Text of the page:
The equity remaining depends on the amount borrowed, the value of the home, and the amount of time that’s passed since the reverse mortgage was taken out.

Once considered a solution of last resort, reverse mortgages are becoming a solution for retirees who have significant equity in their homes but limited cash resources.

You can also qualify even if you already have a mortgage on your property as the reverse mortgage could be used to pay off that mortgage assuming there is sufficient equity in the property.

If you are interested in more information about a reverse mortgage or have a senior in your life that may feel that they will be forced out of their home due to financial stress, please give me a call to review possible options at 1-888-561-2679 or email [email protected].

We can do a quick assessment to determine whether a reverse mortgage is a possible solution.



More Mortgage Matters articles

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About the Author

April Dunn is the owner and a Mortgage Broker with The Red Door Mortgage Group – Mortgage Architects. She has been assisting clients to purchase, refinance or renew their mortgages for over 20 years.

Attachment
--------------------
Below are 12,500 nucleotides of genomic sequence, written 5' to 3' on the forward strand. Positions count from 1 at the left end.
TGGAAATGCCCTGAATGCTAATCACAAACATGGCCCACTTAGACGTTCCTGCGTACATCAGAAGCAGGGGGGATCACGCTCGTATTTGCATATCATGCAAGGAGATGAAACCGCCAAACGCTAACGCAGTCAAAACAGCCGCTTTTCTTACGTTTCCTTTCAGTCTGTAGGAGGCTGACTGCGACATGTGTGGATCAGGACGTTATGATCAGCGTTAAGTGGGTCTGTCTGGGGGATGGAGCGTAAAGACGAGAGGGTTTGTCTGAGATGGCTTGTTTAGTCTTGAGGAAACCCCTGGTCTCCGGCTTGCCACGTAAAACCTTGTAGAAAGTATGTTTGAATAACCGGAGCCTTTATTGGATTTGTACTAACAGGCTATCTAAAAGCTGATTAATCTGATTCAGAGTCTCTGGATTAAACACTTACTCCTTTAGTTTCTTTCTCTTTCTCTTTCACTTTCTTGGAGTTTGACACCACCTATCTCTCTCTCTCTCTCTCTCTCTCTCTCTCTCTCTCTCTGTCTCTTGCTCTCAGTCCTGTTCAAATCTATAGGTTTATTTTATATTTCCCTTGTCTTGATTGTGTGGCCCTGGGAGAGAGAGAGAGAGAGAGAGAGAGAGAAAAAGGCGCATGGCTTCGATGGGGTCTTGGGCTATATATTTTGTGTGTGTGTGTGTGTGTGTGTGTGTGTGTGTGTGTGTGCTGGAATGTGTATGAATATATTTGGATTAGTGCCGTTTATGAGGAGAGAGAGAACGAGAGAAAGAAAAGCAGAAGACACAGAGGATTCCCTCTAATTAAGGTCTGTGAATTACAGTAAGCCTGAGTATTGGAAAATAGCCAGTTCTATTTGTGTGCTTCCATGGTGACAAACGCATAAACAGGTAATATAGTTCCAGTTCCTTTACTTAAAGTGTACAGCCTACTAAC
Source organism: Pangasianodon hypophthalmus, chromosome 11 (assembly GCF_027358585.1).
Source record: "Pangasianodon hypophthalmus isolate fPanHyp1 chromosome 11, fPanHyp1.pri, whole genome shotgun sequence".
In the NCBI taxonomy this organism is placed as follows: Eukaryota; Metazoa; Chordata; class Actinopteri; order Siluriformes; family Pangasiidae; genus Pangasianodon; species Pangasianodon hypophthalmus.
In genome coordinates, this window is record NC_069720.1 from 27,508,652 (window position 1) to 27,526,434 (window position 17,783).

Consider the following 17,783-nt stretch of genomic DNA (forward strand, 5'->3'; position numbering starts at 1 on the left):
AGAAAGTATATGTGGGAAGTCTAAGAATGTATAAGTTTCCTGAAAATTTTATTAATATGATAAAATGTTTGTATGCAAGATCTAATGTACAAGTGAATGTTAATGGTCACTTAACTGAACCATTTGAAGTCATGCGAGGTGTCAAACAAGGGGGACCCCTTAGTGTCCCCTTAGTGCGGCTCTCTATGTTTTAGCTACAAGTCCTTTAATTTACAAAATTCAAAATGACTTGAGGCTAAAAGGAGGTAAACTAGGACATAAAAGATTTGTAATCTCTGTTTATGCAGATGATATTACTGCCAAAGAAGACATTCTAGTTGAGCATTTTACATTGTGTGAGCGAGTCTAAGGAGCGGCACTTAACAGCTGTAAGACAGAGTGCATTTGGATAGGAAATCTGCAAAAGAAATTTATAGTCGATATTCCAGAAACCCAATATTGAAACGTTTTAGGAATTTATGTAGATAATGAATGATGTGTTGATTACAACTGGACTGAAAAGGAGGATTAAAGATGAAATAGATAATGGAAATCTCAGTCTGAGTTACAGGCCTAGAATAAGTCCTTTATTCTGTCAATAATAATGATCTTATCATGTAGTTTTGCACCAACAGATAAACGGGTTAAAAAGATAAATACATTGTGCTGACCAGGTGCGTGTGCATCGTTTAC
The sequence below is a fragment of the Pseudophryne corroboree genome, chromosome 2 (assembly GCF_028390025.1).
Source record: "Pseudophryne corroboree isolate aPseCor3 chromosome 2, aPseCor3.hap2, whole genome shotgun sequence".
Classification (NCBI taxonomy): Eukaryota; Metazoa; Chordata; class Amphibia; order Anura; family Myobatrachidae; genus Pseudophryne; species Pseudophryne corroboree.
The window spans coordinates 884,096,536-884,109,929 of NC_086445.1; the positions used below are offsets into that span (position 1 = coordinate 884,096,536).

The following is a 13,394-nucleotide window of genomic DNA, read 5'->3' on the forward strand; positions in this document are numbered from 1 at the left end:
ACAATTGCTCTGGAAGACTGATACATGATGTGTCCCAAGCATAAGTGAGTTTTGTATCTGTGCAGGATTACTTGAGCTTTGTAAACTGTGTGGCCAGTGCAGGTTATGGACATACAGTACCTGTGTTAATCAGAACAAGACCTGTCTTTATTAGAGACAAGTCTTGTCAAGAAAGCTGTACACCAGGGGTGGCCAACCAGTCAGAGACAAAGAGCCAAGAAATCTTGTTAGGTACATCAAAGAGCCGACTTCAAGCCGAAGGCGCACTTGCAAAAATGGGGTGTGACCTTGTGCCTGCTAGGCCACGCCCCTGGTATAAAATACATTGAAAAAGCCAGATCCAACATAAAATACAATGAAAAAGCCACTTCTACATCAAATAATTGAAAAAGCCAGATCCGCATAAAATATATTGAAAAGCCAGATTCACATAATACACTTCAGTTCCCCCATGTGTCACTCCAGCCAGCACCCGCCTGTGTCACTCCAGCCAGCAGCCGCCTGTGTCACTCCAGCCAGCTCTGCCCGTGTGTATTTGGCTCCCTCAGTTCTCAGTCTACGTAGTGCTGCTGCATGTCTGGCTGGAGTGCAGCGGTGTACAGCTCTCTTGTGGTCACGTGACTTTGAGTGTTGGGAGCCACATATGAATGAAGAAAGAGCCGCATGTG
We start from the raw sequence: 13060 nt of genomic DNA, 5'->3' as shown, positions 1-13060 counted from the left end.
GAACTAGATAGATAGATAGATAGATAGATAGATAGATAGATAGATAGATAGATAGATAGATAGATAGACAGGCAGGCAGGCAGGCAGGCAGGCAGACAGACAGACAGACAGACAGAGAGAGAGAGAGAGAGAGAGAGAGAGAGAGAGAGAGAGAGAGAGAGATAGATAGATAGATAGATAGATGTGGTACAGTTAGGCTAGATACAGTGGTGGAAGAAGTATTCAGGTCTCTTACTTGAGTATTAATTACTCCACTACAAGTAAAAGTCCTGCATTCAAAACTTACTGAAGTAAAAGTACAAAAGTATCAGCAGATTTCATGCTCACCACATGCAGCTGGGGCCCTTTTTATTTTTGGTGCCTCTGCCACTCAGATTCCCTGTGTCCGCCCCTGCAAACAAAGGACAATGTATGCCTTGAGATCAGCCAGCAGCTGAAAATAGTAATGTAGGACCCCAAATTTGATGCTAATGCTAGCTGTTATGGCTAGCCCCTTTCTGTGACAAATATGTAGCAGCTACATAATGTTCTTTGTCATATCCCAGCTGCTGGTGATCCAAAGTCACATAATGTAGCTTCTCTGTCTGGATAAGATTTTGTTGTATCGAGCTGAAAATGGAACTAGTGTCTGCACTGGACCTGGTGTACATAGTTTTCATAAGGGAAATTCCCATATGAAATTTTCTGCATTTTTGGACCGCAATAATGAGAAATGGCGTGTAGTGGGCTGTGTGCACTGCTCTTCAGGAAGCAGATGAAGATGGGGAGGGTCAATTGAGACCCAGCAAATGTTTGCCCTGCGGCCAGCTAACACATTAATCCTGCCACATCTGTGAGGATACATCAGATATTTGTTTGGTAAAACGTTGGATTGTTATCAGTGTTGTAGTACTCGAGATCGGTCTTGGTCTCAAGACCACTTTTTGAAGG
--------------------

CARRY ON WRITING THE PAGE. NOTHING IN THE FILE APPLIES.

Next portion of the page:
April has experience as a Credit Union manager, a Residential Mortgage Manager with a large financial institution and as a licensed Mortgage Broker. By specializing in Strategic Mortgage Planning she has the tools available to build a customized mortgage plan, with the features and options that meet your needs.

April provides a full range of residential and commercial mortgage financing options for clients all over the province of British Columbia and across Canada through the Mortgage Architects network.

Contact e-mail address: [email protected] or by phone at: 888-561-2679.

Website:  www.reddoormortgage.com



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The views expressed are strictly those of the author and not necessarily those of Castanet. Castanet does not warrant the contents.